Alarmed by off-year losses, traditional Republicans resist abortion restrictions | ET REALITY

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Two days after Republicans across the country took a beating, dragged down by their opposition to abortion rights in off-year elections, GOP leaders on Capitol Hill appeared not to have gotten the memo.

House Republicans on Thursday attempted to use a financial services spending bill to undermine a District of Columbia law intended to protect employees from discrimination for seeking contraceptive or abortion services. Hidden within the otherwise dry bill was a line prohibiting the use of federal funds to enforce that law.

But minutes before the scheduled vote, Republicans were forced to withdraw the legislation from the floor. Republican lawmakers from competitive districts, concerned that their party’s opposition to abortion rights has alienated women, appeared unwilling to support the abortion-related restriction, undermining the number of votes needed for its passage.

It was the latest reflection of the deep divisions among Republicans that have prevented them, for the moment, from uniting around a strategy to avoid a government shutdown.

But this time, it was also an example of yet another disconnect: between a small group of Republicans in Congress who are trying to move away from an anti-abortion message that voters have rejected and a much larger coalition, including party leaders , which are doubling.

Tuesday’s election results made some Republicans in Congress realize what they already know and fear: that their party has alienated critical blocs of voters with its policies and messages, particularly on abortion. And the results reinforced his determination to resist such measures, even if it means breaking with the party at a critical moment in a high-stakes fight over federal spending.

“The American people are speaking very clearly: There is no appetite for a national abortion law,” Rep. John Duarte of California, a Republican who represents a district that President Biden won in 2020, said Thursday. “And there are enough of “We in the Republican Party are going to oppose it.”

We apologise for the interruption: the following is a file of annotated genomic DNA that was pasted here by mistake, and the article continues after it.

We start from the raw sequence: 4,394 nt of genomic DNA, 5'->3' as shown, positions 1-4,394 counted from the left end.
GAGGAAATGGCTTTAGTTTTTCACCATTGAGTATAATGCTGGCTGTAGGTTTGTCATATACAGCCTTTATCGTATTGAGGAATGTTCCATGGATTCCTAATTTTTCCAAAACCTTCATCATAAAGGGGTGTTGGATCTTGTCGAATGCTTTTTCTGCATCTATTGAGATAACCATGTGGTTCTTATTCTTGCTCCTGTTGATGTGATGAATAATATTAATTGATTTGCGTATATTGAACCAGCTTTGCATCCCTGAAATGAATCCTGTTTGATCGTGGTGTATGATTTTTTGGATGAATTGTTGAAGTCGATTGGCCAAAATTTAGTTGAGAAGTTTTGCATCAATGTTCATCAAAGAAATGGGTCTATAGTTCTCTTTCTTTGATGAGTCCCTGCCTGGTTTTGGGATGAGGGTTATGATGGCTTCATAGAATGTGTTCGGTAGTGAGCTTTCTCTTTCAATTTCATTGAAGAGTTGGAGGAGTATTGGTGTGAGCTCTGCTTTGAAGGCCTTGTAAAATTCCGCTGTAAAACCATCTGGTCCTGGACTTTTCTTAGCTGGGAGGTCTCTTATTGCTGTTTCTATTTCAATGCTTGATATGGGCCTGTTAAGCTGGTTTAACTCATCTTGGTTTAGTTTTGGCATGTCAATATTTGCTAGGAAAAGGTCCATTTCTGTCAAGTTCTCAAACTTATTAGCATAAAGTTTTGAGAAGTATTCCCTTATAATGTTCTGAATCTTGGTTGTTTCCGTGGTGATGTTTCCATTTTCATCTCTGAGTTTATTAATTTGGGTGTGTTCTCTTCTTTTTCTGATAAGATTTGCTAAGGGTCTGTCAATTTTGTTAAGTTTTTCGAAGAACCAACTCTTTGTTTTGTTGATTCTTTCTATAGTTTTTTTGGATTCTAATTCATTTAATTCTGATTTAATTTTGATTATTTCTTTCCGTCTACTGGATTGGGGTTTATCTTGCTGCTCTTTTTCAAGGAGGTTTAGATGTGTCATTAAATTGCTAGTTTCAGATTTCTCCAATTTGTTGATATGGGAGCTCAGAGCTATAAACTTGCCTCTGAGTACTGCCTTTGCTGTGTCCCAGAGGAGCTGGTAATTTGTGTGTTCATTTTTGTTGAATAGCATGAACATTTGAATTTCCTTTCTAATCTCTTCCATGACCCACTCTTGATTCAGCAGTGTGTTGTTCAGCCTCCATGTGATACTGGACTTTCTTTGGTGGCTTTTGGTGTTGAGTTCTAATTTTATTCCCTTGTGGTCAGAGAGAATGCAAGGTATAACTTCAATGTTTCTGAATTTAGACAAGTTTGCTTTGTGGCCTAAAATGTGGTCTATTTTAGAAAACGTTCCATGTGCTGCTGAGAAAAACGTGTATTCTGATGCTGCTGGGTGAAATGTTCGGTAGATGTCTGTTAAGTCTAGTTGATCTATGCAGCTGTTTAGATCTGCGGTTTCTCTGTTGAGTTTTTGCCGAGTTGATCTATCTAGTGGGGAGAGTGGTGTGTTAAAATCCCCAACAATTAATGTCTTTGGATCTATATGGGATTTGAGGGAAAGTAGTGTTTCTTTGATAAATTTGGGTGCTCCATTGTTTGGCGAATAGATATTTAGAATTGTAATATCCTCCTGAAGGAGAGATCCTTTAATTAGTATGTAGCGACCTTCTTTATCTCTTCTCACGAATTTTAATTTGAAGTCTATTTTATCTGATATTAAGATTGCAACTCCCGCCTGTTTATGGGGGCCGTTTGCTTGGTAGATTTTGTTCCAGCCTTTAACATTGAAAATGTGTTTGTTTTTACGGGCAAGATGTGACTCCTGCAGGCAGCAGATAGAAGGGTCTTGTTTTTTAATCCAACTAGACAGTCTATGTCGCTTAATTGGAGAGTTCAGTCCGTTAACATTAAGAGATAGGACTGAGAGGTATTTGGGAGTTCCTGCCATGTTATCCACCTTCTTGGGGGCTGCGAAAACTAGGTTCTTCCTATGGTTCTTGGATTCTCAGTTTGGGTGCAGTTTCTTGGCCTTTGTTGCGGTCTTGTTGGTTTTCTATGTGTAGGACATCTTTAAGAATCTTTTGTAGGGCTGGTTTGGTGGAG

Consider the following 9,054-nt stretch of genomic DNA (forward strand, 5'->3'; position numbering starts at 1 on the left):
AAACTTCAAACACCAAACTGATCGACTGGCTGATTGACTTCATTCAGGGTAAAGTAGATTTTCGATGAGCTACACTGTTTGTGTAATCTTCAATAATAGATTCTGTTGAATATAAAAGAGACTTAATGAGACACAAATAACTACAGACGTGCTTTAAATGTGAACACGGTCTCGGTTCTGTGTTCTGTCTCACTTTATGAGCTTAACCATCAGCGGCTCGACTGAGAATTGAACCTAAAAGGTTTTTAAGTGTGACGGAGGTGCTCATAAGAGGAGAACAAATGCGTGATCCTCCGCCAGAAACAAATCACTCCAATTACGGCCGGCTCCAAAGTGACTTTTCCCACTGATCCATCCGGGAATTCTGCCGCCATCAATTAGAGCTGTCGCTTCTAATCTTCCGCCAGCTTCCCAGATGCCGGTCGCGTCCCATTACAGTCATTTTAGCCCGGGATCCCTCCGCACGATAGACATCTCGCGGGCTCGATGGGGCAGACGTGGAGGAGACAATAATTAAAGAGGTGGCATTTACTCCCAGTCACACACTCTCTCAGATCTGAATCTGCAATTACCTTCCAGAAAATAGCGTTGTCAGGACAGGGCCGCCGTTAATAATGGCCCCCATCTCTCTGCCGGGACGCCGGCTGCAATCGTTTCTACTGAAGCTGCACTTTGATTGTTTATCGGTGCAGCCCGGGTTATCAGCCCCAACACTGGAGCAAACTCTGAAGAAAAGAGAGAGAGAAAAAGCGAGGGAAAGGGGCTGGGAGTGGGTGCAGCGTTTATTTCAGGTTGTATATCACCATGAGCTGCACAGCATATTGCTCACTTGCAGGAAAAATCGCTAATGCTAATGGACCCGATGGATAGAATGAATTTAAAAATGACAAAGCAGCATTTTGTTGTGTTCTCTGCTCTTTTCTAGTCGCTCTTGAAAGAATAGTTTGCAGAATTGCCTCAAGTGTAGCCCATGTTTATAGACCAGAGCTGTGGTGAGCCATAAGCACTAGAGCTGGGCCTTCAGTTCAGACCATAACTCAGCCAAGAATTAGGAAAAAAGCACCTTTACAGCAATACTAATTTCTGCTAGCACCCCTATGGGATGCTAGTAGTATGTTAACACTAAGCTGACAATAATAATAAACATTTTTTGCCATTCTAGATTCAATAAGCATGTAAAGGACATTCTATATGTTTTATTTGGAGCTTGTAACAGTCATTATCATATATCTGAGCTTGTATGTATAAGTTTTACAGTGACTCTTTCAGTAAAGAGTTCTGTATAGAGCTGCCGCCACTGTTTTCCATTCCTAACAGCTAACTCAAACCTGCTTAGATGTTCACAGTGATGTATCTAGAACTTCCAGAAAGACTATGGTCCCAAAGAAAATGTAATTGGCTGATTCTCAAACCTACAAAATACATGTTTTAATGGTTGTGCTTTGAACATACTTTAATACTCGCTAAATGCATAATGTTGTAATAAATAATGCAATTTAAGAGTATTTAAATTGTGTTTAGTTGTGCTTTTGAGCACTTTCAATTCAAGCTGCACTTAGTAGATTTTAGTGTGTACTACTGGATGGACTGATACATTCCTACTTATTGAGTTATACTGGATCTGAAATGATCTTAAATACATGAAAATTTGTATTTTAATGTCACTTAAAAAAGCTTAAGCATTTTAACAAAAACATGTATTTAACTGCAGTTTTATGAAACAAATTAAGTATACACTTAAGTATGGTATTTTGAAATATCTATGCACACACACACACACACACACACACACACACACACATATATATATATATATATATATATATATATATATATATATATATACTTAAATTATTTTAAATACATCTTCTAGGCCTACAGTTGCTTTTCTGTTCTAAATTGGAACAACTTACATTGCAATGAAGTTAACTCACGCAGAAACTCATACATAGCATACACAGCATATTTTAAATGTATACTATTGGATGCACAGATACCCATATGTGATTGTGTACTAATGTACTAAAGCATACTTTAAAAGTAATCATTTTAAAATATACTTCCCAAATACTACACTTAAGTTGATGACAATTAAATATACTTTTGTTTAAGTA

Given the Republicans’ slim majority, which allows them to lose just four votes on their side if all Democrats show up and unite in opposition, that resistance could be decisive. Between resistance from top Republicans to the abortion provision in the financial services bill and growing discontent among the far-right flank that the legislation did not include a measure prohibiting funding for a new FBI building, it remained Of course the bill did not have the votes.

Duarte said he and other more central-leaning Republicans had warned party leaders that they would be inclined to oppose other spending bills that contained “language about abortion that is not central to a bill.” He said he would prefer those provisions be removed from the spending bills and voted on separately.

Rep. Brian Fitzpatrick, a Pennsylvania Republican who also represents a district that Biden won in 2020, told reporters that he, too, had opposed the financial services bill because of language related to abortion.

The rare pushback from members representing the political center of the Republican conference came two days after Ohio voters resoundingly approved a ballot measure enshrining abortion rights in the state Constitution.

The message that abortion remains the most important political issue for Democrats was clear even when abortion itself was not on the ballot. In Kentucky, Gov. Andy Beshear, a Democrat, cruised to victory after criticizing his Republican opponent’s defense of the state’s near-total ban on abortion. And in Virginia, legislative candidates who opposed the 15-week abortion ban proposed by Gov. Glenn Youngkin, a Republican, prevailed.